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4 minutes ago, Sailabee said:

Had a friends mother pop her clogs last June at a month over 111, and going by her, you don't qualify as she was an absolutely charming lady, but more than slightly ditsy, even when we just started  college we could con her into all sorts of things, so not looking good @Philbee, as too onto it, as she didn't sweat anything - she was blissfully unaware.

She may have been onto you kids the whole time and laughing her clogs off

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57 minutes ago, Philbee said:

Back in my pigeon racing days it was common knowledge that in a breeding line  longevity was strongly correlated with racing success at staying distances (500-1000km)

Claude lived to 102yrs old

Interestingly it is my stated goal to live to 112 

I knew Cluade and in the rest home before he past, he was the only one not to be taking any meds, he took pollen every day and had done for years that was his meds.

In the early 80s he came up with an idea to "bottle water" and all the others at comvita thought he was mad.

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1 hour ago, john berry said:

Claude , Caucasian bees, chalk brood.

Yes talking to Rod who use to run Comvita's bees at Claudes funeral, he had to warn MAF on Claude sometimes to just check his bags just in case. 

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2 hours ago, Sailabee said:

Had a friends mother pop her clogs last June at a month over 111, and going by her, you don't qualify as she was an absolutely charming lady, but more than slightly ditsy, even when we just started  college we could con her into all sorts of things, so not looking good @Philbee, as too onto it, as she didn't sweat anything - she was blissfully unaware.

Sounds like my mum , who is a guilt and remorse free zone who dosen't believe in savings or insurance and lives in the now .

She is 86 and probably will live at least another 10 yrs 

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3 hours ago, kevin moore said:

what where there price's like ?

Never stopped to check .

I shall have a look on the way back .

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4 hours ago, kevin moore said:

what where there price's like ?

When i Was in queenstown today i Went into a flash honey shop selling mostly manuka and some blends.

They were selling kids honey which i Think was clover.

They were selling organic honey and the women explained that organic honey was honey that was processed in a factory that had a 5 kilometer organic buffer zone around it .

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4 hours ago, john berry said:

Claude , Caucasian bees, 

 

Didn't know you knew about this John although not surprised. Not sure the exact year but it was sometime early 70's we got a flyer from him advertising them.

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7 hours ago, kaihoka said:

When i Was in queenstown today i Went into a flash honey shop selling mostly manuka and some blends.

They were selling kids honey which i Think was clover.

They were selling organic honey and the women explained that organic honey was honey that was processed in a factory that had a 5 kilometer organic buffer zone around it .

I've been asked if i want to put our Lavender honey in there,- haven't yet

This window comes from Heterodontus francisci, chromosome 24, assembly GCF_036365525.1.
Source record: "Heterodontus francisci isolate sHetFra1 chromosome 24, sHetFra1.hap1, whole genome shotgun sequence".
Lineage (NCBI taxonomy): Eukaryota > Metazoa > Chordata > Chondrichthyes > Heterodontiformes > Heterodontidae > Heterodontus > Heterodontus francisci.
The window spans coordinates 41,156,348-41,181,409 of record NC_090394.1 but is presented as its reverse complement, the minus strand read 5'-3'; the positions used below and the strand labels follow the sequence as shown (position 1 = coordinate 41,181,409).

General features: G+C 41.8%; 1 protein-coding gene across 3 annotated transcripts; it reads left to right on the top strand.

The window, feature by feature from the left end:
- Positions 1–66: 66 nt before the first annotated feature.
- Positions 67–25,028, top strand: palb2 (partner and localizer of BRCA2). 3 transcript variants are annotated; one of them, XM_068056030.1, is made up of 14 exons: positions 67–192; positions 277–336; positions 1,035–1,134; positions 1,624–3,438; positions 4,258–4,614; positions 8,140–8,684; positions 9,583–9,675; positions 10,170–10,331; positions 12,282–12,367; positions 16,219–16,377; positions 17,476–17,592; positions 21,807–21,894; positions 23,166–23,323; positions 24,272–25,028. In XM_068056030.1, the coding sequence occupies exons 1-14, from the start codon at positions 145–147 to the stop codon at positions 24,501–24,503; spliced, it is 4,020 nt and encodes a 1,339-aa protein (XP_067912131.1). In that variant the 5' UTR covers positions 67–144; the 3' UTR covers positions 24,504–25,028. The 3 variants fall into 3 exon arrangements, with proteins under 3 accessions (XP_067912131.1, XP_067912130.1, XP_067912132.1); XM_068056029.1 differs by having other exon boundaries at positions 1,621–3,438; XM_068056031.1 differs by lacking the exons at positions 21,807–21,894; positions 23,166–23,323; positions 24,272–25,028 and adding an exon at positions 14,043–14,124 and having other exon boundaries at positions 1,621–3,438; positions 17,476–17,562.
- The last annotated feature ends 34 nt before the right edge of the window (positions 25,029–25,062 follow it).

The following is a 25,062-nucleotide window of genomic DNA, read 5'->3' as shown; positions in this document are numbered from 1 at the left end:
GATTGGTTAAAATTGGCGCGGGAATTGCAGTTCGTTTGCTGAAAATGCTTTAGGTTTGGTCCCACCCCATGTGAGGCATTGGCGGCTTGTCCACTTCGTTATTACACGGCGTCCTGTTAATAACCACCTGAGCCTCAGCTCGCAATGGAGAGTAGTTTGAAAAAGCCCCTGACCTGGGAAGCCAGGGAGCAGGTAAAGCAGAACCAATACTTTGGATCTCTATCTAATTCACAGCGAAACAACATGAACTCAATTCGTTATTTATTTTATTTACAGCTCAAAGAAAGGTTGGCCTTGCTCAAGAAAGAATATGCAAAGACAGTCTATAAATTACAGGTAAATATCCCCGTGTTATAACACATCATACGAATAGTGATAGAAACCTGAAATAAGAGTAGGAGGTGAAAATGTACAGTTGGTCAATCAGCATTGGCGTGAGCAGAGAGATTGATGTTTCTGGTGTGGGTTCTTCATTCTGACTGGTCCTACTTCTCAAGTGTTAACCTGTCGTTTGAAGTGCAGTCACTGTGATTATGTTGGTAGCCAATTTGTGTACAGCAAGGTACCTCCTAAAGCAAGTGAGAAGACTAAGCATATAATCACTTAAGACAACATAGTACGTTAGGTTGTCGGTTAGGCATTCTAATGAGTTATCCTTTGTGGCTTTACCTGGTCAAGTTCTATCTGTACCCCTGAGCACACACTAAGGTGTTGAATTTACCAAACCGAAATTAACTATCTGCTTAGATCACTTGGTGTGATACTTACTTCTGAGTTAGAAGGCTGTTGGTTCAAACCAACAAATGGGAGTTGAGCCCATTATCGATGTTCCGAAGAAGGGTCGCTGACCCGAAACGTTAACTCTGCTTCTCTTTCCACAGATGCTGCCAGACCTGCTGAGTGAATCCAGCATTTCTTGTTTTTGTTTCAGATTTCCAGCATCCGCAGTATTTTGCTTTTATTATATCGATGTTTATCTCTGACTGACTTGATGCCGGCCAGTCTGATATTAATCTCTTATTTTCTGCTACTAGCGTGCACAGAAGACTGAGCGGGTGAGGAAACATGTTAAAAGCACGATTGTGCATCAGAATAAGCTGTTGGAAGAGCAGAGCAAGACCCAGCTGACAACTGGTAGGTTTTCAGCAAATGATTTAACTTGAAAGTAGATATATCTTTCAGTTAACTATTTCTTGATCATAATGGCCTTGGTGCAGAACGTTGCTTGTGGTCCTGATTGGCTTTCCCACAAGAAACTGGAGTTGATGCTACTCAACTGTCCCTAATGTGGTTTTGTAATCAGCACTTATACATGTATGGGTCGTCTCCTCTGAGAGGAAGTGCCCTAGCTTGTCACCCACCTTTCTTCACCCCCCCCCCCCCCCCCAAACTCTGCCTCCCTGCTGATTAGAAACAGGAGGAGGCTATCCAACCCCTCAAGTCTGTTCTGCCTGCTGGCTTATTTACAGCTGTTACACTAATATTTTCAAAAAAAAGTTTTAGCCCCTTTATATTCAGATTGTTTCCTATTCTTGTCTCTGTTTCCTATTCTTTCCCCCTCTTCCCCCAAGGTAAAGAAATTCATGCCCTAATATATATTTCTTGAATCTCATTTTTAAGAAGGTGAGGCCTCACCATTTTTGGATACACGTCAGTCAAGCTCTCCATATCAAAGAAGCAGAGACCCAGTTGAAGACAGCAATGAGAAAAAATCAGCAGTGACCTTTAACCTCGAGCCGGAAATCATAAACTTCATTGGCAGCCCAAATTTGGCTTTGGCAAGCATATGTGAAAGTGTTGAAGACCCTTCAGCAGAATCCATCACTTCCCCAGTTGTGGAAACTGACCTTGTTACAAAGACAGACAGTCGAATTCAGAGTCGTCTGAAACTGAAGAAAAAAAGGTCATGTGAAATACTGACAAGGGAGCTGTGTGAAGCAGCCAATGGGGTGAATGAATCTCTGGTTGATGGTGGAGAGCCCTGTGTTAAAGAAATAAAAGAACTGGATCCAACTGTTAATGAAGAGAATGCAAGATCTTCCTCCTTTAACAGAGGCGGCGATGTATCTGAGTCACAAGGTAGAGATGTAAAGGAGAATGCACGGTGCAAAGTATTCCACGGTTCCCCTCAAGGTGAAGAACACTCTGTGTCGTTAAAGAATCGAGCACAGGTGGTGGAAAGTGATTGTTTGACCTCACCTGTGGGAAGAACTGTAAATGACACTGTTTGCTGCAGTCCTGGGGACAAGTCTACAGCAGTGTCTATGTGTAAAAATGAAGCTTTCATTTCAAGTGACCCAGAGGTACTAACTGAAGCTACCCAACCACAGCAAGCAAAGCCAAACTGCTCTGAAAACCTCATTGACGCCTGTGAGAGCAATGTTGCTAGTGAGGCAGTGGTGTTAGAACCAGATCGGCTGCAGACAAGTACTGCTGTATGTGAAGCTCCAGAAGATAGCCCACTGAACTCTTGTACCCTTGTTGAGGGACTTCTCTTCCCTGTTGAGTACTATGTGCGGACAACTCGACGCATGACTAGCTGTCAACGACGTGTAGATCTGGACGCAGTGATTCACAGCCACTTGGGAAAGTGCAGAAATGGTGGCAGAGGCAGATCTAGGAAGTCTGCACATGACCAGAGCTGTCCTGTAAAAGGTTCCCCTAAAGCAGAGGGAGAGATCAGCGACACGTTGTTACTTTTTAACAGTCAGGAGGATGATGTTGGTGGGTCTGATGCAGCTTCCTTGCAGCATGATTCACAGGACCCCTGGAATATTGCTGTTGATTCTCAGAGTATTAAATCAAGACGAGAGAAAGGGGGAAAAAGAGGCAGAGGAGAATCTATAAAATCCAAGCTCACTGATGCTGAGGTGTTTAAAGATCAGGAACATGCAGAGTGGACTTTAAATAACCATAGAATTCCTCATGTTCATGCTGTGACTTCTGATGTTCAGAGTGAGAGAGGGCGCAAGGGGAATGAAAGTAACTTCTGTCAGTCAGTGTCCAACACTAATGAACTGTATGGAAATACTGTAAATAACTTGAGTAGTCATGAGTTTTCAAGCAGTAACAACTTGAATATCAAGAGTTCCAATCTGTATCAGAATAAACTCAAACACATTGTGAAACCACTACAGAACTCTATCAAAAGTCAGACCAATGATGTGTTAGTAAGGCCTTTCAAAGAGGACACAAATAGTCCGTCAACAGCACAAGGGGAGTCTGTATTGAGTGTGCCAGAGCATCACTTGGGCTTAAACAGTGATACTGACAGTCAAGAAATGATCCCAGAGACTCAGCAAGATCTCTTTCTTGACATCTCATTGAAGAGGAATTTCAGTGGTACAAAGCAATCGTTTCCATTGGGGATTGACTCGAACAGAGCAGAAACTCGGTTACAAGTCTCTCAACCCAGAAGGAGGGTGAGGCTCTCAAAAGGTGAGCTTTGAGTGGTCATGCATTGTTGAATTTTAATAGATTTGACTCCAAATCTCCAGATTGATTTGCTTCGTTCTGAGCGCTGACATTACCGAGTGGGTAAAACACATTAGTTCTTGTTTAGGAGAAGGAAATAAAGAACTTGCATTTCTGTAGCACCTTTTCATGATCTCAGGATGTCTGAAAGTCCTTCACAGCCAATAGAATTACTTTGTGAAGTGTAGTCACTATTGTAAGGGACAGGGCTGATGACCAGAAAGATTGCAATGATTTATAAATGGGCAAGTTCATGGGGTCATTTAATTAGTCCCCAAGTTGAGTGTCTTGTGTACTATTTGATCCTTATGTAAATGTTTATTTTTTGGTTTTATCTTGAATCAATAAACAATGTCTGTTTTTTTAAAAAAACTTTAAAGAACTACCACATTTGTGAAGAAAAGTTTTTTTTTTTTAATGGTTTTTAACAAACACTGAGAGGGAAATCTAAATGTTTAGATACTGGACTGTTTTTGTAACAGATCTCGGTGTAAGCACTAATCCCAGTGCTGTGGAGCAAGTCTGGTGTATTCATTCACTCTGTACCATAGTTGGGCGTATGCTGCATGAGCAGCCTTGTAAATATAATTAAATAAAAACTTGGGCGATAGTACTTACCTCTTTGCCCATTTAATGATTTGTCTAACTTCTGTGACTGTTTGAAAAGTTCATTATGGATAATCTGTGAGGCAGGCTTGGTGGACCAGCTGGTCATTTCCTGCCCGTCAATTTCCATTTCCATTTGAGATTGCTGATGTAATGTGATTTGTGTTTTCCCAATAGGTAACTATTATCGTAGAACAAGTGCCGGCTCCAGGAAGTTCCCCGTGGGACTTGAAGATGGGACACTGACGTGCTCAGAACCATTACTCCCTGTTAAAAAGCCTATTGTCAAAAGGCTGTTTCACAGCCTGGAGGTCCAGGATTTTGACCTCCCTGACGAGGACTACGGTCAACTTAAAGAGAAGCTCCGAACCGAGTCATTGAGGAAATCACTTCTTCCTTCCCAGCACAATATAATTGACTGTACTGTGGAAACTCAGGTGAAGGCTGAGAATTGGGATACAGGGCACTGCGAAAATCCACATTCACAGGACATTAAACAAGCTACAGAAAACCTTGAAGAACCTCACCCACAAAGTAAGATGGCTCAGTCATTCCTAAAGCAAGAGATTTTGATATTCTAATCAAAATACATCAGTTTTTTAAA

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8 hours ago, kaihoka said:

Sounds like my mum , who is a guilt and remorse free zone who dosen't believe in savings or insurance and lives in the now .

She is 86 and probably will live at least another 10 yrs 

I never ever had insurance but now I have to have liability for when working on blocks with pines and had to with my new rough worker driving the 60k work ute around, can't afford to replace it. 

I always thought insurance was for scared people and I never have problems so didn't require it but as iv had to slowly rely on others I  have had to get it 

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1 hour ago, kevin moore said:

I've been asked if i want to put our Lavender honey in there,- haven't yet

They have some flavoured honey in there too.

Tasted weird 

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3 hours ago, Maru Hoani said:

I never ever had insurance but now I have to have liability for when working on blocks with pines and had to with my new rough worker driving the 60k work ute around, can't afford to replace it. 

I always thought insurance was for scared people and I never have problems so didn't require it but as iv had to slowly rely on others I  have had to get it 

A mate said to me years ago ..... rather than pay insurance to the company, why not put that premium into your own little fund. Judging by our claims over the last twenty years we'd have over a million bucks in my little fund now.   Not enough to cover a forest fire fight, but a sobering  thought all the same !

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6 hours ago, jamesc said:

A mate said to me years ago ..... rather than pay insurance to the company, why not put that premium into your own little fund. Judging by our claims over the last twenty years we'd have over a million bucks in my little fund now.   Not enough to cover a forest fire fight, but a sobering  thought all the same !

A very good friend of mines father did that with a few of his business mates, they all put their insurance money into a fund, they had to wait 10yrs and then hey had enough money in there to cover their factories and now they have bought a few more buildings with that fund and still havn't had a big insurance claim against their own insurance fund yet.

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Posted (edited)
On 7/12/2018 at 10:45 PM, Philbee said:

We should be growing this stuff

 

After reading your message I found where to get some seeds and planted quite a lot around my garden and the bees love it!  Purple Tansy

Edited by Paul Beer
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On 23/02/2019 at 3:19 PM, Adam Boot said:

Allways

 

Send to adam.boot@midlands.co.nz 

Have just emailed you. Cheers